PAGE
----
D. The Syrophoemician Woman and the Children's Bread, 7:24-30. As a Gentile and a female, this woman was automatically unclean to a Jewish man, but there's more. The association of Phoenicia with ancient Jewish struggles over foreign religious practices, especially temple prostitution, means "syrophoenican" could indicate a woman from the "seamier" side of a city. Furthermore, this woman approached Jesus, a Jewish man with a religious vocation to whom she was unknown and unrelated, so that she has stepped out of "her place." She did so on behalf of her daughter, a further liability since sons, not daughters, wer rthe focus of a family's hopes. Finally, her daughter was possessed by an "unclean" spirit, a note that completes the portrait of a thoroghly impure woman--female, foreign, pagan, sexually suspect, inappropriately assertive, and "home" to an unclean spirit. Does the crude response of Jesus show his humanness? Can Jesus grow, mature?
E. "Be Opened!" 7:31-37. Jesus stays in Gentile territory, opening the eyes and ears fo those who will see and listen.
F. Bread for the Gentiles, 8:1-10. Since the feeding of the five thousand, we've noted the references to bread (Greek, artos) in this part of Mark's story: Jesus fed them artos in the wilderness, the disciples in the boat didn't understand about the artos, the diciples ate artos with unwashed hands, the children's artos should not be fed to the dogs. In and around these stories, Jesus has undone the puity rules that divided Jews and Gentiles, making it possible for everyone to come to his table. Now this section of Mark comes to a close with Jesus again feeding bread (artos) to a multitude in the wilderness (8:1-10). The story is remarkable similar to the first feeding story: Jesus had been teaching the people for a while, the diciples are clueless, they have but a few loaves and fish to share, yet everyone eats and is satisfied. The key difference is that this feeding happens in Gentile territory. The boundaries (the sea; the purity rules) have been crossed, the bread has been shared, everyone has been filled. The kingdom of God had drawn near. So, do we understand about the bread?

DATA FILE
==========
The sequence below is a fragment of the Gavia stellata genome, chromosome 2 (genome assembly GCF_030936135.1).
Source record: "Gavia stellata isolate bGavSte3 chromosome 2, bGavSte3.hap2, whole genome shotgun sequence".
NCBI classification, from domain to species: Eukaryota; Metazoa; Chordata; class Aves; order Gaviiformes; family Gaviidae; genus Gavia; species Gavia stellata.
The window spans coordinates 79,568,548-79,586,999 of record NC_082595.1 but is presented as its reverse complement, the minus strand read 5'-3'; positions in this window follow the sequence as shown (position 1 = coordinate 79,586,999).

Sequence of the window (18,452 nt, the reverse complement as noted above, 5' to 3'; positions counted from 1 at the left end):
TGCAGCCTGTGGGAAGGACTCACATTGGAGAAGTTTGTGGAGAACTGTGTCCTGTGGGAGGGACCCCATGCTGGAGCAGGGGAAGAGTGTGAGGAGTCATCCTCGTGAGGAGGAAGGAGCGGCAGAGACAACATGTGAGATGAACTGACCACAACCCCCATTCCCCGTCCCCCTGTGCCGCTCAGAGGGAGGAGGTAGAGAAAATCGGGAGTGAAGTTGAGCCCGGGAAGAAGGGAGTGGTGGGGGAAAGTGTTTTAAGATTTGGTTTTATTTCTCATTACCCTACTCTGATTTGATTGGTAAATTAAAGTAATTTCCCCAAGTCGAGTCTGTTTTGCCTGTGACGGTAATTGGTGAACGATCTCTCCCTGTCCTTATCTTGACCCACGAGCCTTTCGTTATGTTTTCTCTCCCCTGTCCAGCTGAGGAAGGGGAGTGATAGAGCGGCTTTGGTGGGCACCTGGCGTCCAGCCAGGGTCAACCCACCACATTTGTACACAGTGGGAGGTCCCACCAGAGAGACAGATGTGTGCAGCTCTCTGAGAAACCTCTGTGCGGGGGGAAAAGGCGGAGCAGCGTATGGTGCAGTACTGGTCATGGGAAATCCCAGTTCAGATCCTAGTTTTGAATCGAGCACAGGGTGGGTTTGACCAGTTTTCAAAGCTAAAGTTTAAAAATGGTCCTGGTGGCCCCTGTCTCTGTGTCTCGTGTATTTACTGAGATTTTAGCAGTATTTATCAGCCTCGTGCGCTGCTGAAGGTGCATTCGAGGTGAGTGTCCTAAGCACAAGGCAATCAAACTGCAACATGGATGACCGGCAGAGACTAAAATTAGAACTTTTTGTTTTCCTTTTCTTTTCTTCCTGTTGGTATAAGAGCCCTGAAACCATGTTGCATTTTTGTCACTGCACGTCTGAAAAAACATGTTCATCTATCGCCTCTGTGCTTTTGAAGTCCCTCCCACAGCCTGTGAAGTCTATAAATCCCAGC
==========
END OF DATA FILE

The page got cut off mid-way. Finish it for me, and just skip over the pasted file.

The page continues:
I got this picture of Korban Inscription from http://www.bible-history.com/archaeology/israel/korban-inscription.html .
After Bible study today, I did some research on the internet and found some archaeology that has to do with today's bible study:
This Korban Inscription is a fragment of a stone vessel excavated at the ruins of the Wailing Wall in Jerusalem. On the fragment are the 4 Hebrew consonants KRBN (kaph, resh, beth, nun), which spell the Hebrew word "korban" meaning "sacrifice." The inscribed word is the same word used by Jesus in Mark 7. With the inscription are two inscribed doves or pigeons. The Korban Inscription is from the time of Jesus and kept at the Israel Museum in Jerusalem. The Korban Inscription discovery is important in the study of Biblical Archaeology because the word is mentioned by Jesus in the New Testament.
"But ye say, If a man shall say to his father or mother, It is Corban, that is to say, a gift, by whatsoever thou mightest be profited by me; he shall be free. And ye suffer him no more to do ought for his father or his mother; Making the word of God of none effect through your tradition, which ye have delivered: and many such like things do ye." Mark 7:11-13